The end of Chelsea's road

The end of Chelsea's road

Published Apr. 12, 2011 1:00 a.m. ET

A miserable season for Chelsea ended last night at the hands of arch-rivals Manchester United.

With their expulsion from the Champions League, a dynastic side that once towered over the league - winning three Premier League titles, three FA Cups, two league cups and only once since 2003 finished worse than second - looks to have reached the end of the road.

It’s a humbling, but hardly unexpected denouement for a team that must now make some painful decisions about its future. Simply, Chelsea must either rebuild from the ground up, or spend more and reload. Neither choice is appetizing.

What happened to Chelsea was the same thing that happens ultimately to every sports team: The players got old, and the newcomers have not been successfully integrated into the mix. And, although Chelsea looked like world-beaters in the first month of the season, their quick start masked the fact that this was a roster filled with players coming off spectacularly bad World Cup performances. That mental exhaustion was overlooked by many early on.



    In retrospect, not enough was made of the fact that these folks returned to London as damaged goods. Drogba has never looked like the same player this season; Anelka always was unpredictable, but looked more reliable alongside the old Drogba; and anybody who did not realize how important Lampard was to his club had only to watch the Blues during his injury-enforced absence.

    Terry, paradoxically, has actually resurrected his England career during a season when he no longer looks as certain for his club. The big center back has had to cover for the long-term absence of Alex (and his inconsistent replacements) but even Terry's huffing-and-puffing, say-the-right-thing style of leadership has not been enough to cover the cracks in the foundation.

    There have been other problems, too: Ramires never fully established himself as a go-to midfielder; neither Michael Essien nor John Obi Mikel have been the expected forces; and the bench suddenly has looked weaker without Joe Cole, even if the man so often thought of as Chelsea's secret weapon has failed to demonstrate his ability to take on a starring role at Liverpool.

    How much of this could have been predicted? More than you'd think.

    In today's world of non-stop football, the post-World Cup hangover has proved the downfall of more than one side. Barcelona, frankly, looks like an exception in a year that has seen teams such as Bayern Munich, Inter Milan, and Lyon all hit speedbumps. Chelsea should have anticipated the strain on its resources and moved to strengthen the squad depth. Instead, they gambled that Michael Essien - who missed South Africa through injury - would come back as a controlling man in midfield and that youngsters like Josh McEachran were ready for prime time. Essien wasn't, and McEachran isn't.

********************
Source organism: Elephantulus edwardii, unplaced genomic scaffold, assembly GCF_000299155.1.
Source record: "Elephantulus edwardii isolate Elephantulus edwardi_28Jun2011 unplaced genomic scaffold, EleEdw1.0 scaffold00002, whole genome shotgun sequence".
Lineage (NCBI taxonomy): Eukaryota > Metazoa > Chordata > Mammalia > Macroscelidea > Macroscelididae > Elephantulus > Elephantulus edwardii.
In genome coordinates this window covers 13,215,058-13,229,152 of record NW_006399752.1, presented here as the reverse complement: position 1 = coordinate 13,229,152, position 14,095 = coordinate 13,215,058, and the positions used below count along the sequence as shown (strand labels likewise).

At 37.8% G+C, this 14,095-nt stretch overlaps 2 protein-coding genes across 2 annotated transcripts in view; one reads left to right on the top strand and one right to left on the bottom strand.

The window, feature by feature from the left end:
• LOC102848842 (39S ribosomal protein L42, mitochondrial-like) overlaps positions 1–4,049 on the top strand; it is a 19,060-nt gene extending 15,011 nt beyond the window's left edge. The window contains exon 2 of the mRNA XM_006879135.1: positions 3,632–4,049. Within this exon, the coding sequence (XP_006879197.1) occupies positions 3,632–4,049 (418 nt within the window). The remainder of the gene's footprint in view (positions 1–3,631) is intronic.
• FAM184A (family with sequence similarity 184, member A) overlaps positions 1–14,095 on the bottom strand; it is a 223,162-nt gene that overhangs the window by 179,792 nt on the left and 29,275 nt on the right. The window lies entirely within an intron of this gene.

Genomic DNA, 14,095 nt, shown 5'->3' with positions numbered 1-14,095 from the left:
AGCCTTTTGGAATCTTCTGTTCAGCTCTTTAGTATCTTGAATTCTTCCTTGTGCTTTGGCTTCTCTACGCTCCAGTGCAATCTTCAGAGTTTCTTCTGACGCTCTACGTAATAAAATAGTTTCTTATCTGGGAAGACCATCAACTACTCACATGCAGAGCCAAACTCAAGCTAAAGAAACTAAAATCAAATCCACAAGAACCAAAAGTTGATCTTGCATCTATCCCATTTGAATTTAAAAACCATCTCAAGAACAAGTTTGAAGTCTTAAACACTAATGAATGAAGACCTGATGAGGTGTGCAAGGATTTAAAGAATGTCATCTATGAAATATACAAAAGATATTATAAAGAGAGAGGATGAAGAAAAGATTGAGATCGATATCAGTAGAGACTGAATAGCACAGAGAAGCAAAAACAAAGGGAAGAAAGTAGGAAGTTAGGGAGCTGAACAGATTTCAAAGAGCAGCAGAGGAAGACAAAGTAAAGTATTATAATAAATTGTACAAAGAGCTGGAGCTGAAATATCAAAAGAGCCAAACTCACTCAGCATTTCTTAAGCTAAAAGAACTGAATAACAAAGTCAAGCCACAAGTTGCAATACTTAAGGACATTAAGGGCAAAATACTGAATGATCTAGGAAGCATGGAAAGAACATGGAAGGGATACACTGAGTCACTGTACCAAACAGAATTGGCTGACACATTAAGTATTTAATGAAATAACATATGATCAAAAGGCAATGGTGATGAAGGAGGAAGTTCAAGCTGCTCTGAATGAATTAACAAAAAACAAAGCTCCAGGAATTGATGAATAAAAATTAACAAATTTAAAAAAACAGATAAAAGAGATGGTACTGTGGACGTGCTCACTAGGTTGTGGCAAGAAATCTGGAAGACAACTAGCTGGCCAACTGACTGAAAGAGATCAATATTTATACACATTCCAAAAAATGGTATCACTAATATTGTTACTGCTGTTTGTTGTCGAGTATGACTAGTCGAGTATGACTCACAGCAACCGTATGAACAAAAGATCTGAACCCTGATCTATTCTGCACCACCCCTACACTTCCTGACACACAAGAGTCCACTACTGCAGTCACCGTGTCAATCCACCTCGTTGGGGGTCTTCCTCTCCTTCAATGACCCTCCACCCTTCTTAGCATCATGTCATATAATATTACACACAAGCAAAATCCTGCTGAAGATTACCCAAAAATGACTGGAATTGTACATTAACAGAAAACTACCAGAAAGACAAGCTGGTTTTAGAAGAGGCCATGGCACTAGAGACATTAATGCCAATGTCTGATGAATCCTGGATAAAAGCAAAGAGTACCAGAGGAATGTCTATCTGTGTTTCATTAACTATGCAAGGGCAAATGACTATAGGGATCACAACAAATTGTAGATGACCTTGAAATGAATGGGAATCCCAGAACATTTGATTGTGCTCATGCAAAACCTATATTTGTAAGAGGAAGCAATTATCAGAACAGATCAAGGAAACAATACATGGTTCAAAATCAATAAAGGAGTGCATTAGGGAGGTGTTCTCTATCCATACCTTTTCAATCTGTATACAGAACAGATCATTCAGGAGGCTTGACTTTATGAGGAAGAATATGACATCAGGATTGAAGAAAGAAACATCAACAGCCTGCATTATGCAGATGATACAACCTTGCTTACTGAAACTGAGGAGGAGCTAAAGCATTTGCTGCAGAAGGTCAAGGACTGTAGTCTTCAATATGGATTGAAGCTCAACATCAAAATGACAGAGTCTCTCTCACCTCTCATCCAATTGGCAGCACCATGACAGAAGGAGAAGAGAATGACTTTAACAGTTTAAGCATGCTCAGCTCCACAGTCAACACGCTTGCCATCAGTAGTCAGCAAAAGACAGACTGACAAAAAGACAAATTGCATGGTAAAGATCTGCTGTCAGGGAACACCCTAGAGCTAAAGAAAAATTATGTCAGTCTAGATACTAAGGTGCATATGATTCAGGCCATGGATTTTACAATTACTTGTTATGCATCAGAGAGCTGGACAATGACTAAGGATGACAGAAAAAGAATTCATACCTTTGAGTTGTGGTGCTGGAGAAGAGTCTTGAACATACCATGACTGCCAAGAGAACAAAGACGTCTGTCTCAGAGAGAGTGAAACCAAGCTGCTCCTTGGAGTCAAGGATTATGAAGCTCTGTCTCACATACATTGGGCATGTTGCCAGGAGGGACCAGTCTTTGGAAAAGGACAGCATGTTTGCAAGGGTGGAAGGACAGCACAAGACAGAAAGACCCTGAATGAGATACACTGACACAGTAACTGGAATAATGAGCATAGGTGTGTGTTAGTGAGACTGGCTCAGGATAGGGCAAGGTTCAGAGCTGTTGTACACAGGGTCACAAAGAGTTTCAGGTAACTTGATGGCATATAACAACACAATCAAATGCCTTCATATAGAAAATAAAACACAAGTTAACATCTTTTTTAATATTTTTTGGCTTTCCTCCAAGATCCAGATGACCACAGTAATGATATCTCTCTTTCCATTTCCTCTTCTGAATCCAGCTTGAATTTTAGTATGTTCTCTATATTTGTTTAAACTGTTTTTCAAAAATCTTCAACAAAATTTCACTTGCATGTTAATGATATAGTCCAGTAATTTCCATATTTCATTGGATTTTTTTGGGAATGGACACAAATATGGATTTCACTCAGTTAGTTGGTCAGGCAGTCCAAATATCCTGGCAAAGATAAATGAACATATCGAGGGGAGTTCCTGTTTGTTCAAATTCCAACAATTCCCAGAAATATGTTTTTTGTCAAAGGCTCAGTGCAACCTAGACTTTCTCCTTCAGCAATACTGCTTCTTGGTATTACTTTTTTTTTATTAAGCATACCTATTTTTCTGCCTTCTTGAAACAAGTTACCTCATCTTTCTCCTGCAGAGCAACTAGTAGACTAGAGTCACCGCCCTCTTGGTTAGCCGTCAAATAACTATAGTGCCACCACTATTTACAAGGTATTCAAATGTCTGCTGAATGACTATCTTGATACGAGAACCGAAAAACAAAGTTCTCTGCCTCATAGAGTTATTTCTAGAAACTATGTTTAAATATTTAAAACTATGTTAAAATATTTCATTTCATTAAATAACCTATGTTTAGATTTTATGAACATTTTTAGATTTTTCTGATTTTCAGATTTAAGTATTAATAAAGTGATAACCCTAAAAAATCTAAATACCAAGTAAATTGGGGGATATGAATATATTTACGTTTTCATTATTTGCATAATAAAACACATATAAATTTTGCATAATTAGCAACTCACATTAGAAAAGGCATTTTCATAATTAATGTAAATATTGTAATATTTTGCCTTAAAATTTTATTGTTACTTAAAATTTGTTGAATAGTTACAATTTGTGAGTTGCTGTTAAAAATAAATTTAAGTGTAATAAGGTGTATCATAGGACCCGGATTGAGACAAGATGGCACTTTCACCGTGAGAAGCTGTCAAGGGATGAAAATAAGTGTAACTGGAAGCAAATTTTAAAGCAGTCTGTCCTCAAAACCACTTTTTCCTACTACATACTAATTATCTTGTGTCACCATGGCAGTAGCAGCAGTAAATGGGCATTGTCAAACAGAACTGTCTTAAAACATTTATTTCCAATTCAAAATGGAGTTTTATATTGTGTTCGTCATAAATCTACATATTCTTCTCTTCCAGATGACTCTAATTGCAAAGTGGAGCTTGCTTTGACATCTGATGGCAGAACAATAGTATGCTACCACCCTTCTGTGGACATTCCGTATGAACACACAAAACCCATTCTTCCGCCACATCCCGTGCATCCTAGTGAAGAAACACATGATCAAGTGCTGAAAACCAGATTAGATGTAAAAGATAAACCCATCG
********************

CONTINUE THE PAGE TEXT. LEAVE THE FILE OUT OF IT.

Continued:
Carlo Ancelotti will doubtless pay full price for not making all of the problems vanish, but the truth is that whoever is in charge of Chelsea next season faces a thankless task. There is no reason to believe that Manchester United or Arsenal will dip dramatically in form and the continuing ascendancy of Manchester City and Tottenham plus the rebirth at Liverpool means that it's at least a six-way fight for four Champions League spots, to say nothing of the league title itself.

    Given those parameters, it's hard to see Chelsea taking the time for a build-from-the-bottom approach. Their supporters, who once were secure in the knowledge that the team always tried hard, entertained, but usually did not win, have been spoiled during the Roman Abramovich era. They now consider a season like this one a disaster: a decade ago they'd have been thrilled.

    So figure that there will be a new manager, a summer buying spree and probably four to five new men in the starting eleven next August. And figure as well that the “new” Chelsea then won't look much different from today's Manchester City: a collection of new pieces searching for cohesion.


    Jamie Trecker is a senior writer for covering the UEFA Champions League and the Barclay's Premier League.